Snow, John

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Snow, John

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John Snow was the oldest of nine children of Francis and William Snow. John Snow was born in 15 March, 1813, in the city of York. At the age of 14, Snow became apprentice to William Hardcastle, a surgeon-apothecary in Newcastle-Upon-Tyne. In 1832, John Snow was one of eight students who enrolled in a newly founded medical school in Newcastle. In 1836, John Snow began his university education at the Hunterian School of Medicine, where he eventually specialized in obstetrical medicine. It was during this time that Snow became responsible for changing the way that bodies were preserved for anatomical dissection by discovering the correlation between students becoming ill and the arsenic vapor in candles used to illuminate the room.

In May 1938, Snow became a member of the Royal College of Surgeons and a licentiate of the Society of Apothecaries in October of that year. He was awarded his MD in 1844, in which he considered respiration and asphyxia as his areas of expertise. It was this time that he developed his interest in anesthesia in midwifery.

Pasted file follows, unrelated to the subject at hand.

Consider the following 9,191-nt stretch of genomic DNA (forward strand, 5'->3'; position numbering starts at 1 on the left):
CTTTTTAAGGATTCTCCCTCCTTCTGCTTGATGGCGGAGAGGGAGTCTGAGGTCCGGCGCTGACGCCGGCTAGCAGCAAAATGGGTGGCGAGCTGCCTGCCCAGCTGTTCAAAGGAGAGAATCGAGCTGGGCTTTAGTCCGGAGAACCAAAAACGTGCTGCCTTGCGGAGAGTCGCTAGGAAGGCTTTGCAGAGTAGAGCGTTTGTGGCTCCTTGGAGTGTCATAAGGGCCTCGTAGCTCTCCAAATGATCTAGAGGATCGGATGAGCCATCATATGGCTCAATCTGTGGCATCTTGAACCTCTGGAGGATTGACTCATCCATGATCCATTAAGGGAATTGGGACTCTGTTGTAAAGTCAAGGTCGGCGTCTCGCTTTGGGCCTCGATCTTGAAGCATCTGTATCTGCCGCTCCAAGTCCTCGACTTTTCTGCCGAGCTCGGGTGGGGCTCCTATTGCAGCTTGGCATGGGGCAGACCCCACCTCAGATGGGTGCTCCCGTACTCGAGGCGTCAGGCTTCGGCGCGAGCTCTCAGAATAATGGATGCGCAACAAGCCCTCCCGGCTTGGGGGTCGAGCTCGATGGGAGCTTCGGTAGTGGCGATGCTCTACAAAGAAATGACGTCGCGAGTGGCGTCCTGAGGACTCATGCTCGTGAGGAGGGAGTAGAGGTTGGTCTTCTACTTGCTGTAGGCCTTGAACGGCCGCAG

Around 1847, Snow developed an inhaler apparatus that allowed for accurate, controlled, and consistent delivery of ether, accounting for temperature changes. It was also during this time that Snow became one of the most accomplished anesthetists in the British Isles. John Snow was most famous for his administration of chloroform upon Queen Victoria during the birth of Prince Leopold, her eight child, and then Princess Beatrice, three years later. This subsequently brought the use of anesthesia during childbirth into the public eye and acceptance.

Snow was the first doctor to discover the cause of the spread of cholera, which Snow attributed to drinking water contaminated by infected matter. He died in June 1858 from a stroke.


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